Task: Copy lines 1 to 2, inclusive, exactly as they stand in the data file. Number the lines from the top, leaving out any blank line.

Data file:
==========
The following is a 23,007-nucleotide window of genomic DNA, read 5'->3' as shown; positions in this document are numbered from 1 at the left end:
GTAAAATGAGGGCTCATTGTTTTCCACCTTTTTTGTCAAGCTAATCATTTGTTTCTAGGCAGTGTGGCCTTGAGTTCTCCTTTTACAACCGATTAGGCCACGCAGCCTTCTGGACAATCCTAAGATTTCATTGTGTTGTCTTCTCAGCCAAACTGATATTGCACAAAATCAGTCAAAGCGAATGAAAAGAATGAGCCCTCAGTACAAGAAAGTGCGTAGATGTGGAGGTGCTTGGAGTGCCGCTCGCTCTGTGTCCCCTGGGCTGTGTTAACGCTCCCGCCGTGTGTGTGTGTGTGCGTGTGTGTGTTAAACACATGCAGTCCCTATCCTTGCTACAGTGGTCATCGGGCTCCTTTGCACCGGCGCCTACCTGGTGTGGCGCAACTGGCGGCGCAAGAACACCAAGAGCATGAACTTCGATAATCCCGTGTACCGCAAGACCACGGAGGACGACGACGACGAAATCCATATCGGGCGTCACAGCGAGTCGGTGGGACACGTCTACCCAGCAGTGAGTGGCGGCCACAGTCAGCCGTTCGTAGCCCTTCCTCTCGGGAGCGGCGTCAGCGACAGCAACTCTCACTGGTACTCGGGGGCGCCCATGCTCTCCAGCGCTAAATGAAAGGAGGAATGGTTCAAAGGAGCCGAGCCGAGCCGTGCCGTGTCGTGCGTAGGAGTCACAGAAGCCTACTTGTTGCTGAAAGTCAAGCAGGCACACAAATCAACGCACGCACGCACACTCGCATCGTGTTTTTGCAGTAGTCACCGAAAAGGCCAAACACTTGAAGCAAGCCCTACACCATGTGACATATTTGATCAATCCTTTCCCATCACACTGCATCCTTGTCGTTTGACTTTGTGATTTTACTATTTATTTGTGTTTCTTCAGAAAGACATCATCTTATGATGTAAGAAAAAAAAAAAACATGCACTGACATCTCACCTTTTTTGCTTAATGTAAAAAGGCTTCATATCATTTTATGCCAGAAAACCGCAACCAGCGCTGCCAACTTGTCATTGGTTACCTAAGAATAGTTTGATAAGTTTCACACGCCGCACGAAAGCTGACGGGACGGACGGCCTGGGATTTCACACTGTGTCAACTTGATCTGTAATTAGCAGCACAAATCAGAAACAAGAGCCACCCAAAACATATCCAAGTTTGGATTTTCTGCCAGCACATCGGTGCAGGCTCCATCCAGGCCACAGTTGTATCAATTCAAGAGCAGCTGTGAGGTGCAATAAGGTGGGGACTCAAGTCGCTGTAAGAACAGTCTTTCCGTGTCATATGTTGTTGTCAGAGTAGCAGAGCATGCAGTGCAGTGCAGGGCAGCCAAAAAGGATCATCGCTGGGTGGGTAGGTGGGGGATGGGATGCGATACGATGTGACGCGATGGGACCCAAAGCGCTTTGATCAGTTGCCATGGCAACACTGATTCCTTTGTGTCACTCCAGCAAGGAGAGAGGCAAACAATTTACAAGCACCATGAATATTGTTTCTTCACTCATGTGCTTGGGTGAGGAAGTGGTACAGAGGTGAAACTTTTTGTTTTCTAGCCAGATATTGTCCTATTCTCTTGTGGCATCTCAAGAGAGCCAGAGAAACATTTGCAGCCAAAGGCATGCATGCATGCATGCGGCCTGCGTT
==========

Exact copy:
The following is a 23,007-nucleotide window of genomic DNA, read 5'->3' as shown; positions in this document are numbered from 1 at the left end:
GTAAAATGAGGGCTCATTGTTTTCCACCTTTTTTGTCAAGCTAATCATTTGTTTCTAGGCAGTGTGGCCTTGAGTTCTCCTTTTACAACCGATTAGGCCACGCAGCCTTCTGGACAATCCTAAGATTTCATTGTGTTGTCTTCTCAGCCAAACTGATATTGCACAAAATCAGTCAAAGCGAATGAAAAGAATGAGCCCTCAGTACAAGAAAGTGCGTAGATGTGGAGGTGCTTGGAGTGCCGCTCGCTCTGTGTCCCCTGGGCTGTGTTAACGCTCCCGCCGTGTGTGTGTGTGTGCGTGTGTGTGTTAAACACATGCAGTCCCTATCCTTGCTACAGTGGTCATCGGGCTCCTTTGCACCGGCGCCTACCTGGTGTGGCGCAACTGGCGGCGCAAGAACACCAAGAGCATGAACTTCGATAATCCCGTGTACCGCAAGACCACGGAGGACGACGACGACGAAATCCATATCGGGCGTCACAGCGAGTCGGTGGGACACGTCTACCCAGCAGTGAGTGGCGGCCACAGTCAGCCGTTCGTAGCCCTTCCTCTCGGGAGCGGCGTCAGCGACAGCAACTCTCACTGGTACTCGGGGGCGCCCATGCTCTCCAGCGCTAAATGAAAGGAGGAATGGTTCAAAGGAGCCGAGCCGAGCCGTGCCGTGTCGTGCGTAGGAGTCACAGAAGCCTACTTGTTGCTGAAAGTCAAGCAGGCACACAAATCAACGCACGCACGCACACTCGCATCGTGTTTTTGCAGTAGTCACCGAAAAGGCCAAACACTTGAAGCAAGCCCTACACCATGTGACATATTTGATCAATCCTTTCCCATCACACTGCATCCTTGTCGTTTGACTTTGTGATTTTACTATTTATTTGTGTTTCTTCAGAAAGACATCATCTTATGATGTAAGAAAAAAAAAAAACATGCACTGACATCTCACCTTTTTTGCTTAATGTAAAAAGGCTTCATATCATTTTATGCCAGAAAACCGCAACCAGCGCTGCCAACTTGTCATTGGTTACCTAAGAATAGTTTGATAAGTTTCACACGCCGCACGAAAGCTGACGGGACGGACGGCCTGGGATTTCACACTGTGTCAACTTGATCTGTAATTAGCAGCACAAATCAGAAACAAGAGCCACCCAAAACATATCCAAGTTTGGATTTTCTGCCAGCACATCGGTGCAGGCTCCATCCAGGCCACAGTTGTATCAATTCAAGAGCAGCTGTGAGGTGCAATAAGGTGGGGACTCAAGTCGCTGTAAGAACAGTCTTTCCGTGTCATATGTTGTTGTCAGAGTAGCAGAGCATGCAGTGCAGTGCAGGGCAGCCAAAAAGGATCATCGCTGGGTGGGTAGGTGGGGGATGGGATGCGATACGATGTGACGCGATGGGACCCAAAGCGCTTTGATCAGTTGCCATGGCAACACTGATTCCTTTGTGTCACTCCAGCAAGGAGAGAGGCAAACAATTTACAAGCACCATGAATATTGTTTCTTCACTCATGTGCTTGGGTGAGGAAGTGGTACAGAGGTGAAACTTTTTGTTTTCTAGCCAGATATTGTCCTATTCTCTTGTGGCATCTCAAGAGAGCCAGAGAAACATTTGCAGCCAAAGGCATGCATGCATGCATGCGGCCTGCGTT